AMERICAN COMPUTER PIONEERS by Mary Northrup

AMERICAN COMPUTER PIONEERS

Age Range: 11 - 13
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KIRKUS REVIEW

This entry in the Collective Biographies series covers major players in the development of the computer, from Herman Hollerith, the inventor of punch cards, through the inventors of ENIAC and UNIVAC, as well as Bill Gates, Steve Jobs, and Marc Andreessen of Netscape. Each section, approximately ten pages long, briefly profiles the subject’s early life, then moves on to cover their contribution to the industry. While some of the information about their personal lives seems irrelevant, the details of their development as inventors and creators are fascinating, as is the coverage of what they accomplished. The writing is clear and not overly technical, and Northrup remains noncommittal regarding, for example, the anti-trust problems of Bill Gates, or the well-publicized ouster of Steve Jobs from Apple: “Amid a power struggle, Jobs left.” Still, this is an intriguing look at some of the men (and one woman, Grace Hopper, who contributed to the development of COBOL) who helped create the high-tech world. (b&w photos, not seen, notes, bibliography, index) (Biography. 11-13)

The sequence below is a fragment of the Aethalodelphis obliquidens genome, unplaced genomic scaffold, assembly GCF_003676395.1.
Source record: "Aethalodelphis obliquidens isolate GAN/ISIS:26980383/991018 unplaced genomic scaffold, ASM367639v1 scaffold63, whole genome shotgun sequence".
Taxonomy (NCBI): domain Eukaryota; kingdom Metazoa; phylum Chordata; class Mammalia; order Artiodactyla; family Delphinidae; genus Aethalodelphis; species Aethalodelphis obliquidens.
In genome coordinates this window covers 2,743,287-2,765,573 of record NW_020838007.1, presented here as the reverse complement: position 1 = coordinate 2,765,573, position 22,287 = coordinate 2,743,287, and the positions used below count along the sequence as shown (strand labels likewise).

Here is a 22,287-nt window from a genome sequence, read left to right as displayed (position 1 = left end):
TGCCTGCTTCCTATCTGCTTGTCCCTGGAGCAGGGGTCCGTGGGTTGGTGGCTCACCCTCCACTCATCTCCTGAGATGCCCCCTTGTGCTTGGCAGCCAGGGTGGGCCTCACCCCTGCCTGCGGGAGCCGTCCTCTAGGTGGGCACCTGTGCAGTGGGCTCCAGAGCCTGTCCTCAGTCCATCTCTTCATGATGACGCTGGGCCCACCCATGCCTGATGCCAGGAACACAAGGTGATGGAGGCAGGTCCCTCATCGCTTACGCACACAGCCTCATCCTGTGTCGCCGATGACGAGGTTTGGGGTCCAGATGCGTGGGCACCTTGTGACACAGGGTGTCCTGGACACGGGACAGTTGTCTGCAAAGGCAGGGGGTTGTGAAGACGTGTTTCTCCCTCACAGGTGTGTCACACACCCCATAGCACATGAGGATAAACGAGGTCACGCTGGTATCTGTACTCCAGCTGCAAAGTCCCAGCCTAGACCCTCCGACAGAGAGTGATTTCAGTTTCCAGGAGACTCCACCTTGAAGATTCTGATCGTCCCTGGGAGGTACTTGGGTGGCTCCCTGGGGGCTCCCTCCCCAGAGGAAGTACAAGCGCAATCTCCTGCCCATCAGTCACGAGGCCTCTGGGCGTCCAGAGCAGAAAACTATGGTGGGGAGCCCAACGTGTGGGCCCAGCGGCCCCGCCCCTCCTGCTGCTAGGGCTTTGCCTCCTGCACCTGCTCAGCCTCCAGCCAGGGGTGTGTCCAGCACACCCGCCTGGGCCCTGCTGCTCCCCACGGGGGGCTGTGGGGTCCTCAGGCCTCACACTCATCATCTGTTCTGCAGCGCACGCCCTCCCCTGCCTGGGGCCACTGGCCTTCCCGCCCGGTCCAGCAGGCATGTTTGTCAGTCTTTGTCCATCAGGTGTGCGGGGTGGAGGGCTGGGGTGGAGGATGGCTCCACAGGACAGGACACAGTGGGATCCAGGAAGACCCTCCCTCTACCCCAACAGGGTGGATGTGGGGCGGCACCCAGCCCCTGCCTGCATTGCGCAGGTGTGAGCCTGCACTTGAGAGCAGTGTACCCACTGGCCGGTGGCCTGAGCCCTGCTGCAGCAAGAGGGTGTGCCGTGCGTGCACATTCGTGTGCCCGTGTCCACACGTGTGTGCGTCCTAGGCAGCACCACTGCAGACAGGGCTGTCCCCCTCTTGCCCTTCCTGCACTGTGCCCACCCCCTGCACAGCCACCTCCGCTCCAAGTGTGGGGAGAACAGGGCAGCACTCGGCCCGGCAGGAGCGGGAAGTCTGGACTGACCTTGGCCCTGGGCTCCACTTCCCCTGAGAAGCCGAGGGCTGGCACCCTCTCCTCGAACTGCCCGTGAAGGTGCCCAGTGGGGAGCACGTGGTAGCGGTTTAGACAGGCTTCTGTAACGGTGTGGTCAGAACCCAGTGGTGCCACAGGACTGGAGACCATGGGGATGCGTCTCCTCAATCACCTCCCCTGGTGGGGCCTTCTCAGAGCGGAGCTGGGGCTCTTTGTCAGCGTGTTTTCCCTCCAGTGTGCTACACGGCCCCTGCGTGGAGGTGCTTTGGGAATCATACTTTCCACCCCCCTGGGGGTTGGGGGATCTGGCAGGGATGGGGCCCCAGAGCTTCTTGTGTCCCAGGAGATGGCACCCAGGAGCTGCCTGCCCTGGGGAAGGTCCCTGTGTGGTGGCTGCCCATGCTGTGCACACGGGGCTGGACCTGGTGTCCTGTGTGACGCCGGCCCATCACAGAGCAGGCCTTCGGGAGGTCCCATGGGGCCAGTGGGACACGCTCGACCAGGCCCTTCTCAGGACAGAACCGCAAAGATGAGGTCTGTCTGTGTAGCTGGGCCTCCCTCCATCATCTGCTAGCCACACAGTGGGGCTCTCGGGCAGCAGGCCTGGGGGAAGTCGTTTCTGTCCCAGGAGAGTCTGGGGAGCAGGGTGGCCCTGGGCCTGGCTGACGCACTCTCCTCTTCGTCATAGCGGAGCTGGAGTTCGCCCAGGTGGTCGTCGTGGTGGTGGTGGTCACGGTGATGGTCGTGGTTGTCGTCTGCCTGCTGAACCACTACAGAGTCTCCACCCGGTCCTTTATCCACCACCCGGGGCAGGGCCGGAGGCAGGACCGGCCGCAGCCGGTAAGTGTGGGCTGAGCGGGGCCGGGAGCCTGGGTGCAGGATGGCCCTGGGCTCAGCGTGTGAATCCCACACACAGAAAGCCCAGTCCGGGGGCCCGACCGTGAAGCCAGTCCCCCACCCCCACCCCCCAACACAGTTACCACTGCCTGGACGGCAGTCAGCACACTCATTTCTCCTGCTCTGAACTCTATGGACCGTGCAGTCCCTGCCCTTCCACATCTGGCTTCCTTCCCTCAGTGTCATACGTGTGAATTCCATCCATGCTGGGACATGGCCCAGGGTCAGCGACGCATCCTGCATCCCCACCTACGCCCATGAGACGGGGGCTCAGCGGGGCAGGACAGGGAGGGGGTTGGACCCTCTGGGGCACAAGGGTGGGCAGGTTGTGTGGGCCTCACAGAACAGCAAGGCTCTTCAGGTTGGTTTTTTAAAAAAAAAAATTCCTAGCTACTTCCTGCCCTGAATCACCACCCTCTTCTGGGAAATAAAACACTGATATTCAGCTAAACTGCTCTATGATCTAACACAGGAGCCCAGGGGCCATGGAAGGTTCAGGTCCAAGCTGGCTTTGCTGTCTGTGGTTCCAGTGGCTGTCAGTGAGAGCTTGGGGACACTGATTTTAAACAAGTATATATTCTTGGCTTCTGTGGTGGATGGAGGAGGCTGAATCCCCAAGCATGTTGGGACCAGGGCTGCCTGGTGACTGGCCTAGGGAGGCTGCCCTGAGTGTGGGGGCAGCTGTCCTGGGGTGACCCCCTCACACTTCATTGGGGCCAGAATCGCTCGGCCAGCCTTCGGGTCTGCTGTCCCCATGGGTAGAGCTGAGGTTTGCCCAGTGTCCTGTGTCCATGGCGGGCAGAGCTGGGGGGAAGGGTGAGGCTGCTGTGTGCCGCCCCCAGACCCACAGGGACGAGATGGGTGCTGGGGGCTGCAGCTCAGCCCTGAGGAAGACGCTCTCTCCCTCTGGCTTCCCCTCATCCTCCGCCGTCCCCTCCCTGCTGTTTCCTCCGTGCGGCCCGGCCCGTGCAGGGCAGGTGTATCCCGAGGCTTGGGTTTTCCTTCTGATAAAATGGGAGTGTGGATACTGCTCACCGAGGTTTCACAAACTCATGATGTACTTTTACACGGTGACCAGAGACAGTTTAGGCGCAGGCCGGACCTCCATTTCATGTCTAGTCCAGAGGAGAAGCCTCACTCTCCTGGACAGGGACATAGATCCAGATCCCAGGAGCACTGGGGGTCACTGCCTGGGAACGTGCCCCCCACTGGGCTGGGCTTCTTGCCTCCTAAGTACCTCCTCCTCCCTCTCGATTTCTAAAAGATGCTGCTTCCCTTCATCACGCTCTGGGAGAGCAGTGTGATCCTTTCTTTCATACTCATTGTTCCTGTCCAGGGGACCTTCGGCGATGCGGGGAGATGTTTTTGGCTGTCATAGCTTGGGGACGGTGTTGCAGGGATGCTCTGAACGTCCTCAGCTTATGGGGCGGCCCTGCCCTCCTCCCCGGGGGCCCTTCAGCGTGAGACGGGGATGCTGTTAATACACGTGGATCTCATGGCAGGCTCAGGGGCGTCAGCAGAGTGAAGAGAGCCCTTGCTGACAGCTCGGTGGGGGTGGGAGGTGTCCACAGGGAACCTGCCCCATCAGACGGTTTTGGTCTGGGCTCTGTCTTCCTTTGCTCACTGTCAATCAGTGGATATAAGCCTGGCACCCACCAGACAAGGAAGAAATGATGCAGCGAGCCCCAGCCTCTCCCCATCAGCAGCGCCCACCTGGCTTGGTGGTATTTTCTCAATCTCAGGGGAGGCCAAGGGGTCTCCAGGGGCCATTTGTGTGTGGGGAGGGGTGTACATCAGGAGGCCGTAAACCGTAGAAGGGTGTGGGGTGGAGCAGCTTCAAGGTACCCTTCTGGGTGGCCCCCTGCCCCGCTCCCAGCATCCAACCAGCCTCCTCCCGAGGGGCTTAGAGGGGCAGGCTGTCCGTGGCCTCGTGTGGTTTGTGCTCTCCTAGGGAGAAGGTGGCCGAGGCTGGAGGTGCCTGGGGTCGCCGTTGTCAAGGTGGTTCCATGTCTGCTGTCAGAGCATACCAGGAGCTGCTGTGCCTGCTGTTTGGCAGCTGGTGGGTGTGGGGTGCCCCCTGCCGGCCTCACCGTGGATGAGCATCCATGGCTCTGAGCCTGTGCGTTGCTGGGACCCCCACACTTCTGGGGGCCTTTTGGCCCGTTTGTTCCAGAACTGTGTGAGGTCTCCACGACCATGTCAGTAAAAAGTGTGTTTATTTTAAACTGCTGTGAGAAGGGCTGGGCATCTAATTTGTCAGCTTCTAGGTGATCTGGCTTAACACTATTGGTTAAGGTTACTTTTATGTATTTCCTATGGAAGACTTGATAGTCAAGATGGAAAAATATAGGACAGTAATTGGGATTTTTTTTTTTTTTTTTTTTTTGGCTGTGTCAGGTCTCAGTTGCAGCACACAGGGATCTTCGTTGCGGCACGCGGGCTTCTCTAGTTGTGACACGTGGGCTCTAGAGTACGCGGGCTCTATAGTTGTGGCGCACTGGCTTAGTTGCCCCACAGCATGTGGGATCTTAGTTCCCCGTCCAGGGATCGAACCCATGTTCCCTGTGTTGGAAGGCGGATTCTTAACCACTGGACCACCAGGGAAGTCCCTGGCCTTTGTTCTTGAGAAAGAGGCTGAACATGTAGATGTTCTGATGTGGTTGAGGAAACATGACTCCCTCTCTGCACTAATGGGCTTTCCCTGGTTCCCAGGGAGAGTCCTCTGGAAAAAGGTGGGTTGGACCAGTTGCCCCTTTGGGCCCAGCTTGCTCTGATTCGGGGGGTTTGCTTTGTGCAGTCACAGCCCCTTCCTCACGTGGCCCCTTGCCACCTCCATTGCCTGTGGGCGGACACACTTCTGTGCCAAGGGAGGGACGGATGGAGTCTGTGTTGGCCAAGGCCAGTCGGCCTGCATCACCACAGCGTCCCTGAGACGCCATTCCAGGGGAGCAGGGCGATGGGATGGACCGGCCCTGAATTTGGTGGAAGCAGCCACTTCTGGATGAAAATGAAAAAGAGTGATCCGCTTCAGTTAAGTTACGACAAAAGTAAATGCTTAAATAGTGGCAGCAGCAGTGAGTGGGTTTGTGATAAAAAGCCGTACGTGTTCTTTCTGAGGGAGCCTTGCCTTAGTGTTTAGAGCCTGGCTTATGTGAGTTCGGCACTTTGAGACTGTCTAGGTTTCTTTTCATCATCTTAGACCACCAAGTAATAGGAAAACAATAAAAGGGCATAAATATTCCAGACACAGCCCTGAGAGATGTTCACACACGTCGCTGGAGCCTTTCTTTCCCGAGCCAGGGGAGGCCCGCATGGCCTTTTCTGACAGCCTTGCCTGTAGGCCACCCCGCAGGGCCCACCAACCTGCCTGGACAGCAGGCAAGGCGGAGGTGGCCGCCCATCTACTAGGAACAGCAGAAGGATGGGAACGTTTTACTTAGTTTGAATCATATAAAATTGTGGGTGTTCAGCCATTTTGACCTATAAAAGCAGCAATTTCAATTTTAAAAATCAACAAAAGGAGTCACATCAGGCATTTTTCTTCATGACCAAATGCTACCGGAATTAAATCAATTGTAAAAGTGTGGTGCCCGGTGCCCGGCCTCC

Pub Date: June 1st, 1998
ISBN: 0-7660-1053-8
Page count: 112pp
Publisher: Enslow
Review Posted Online:
Kirkus Reviews Issue: June 1st, 1998




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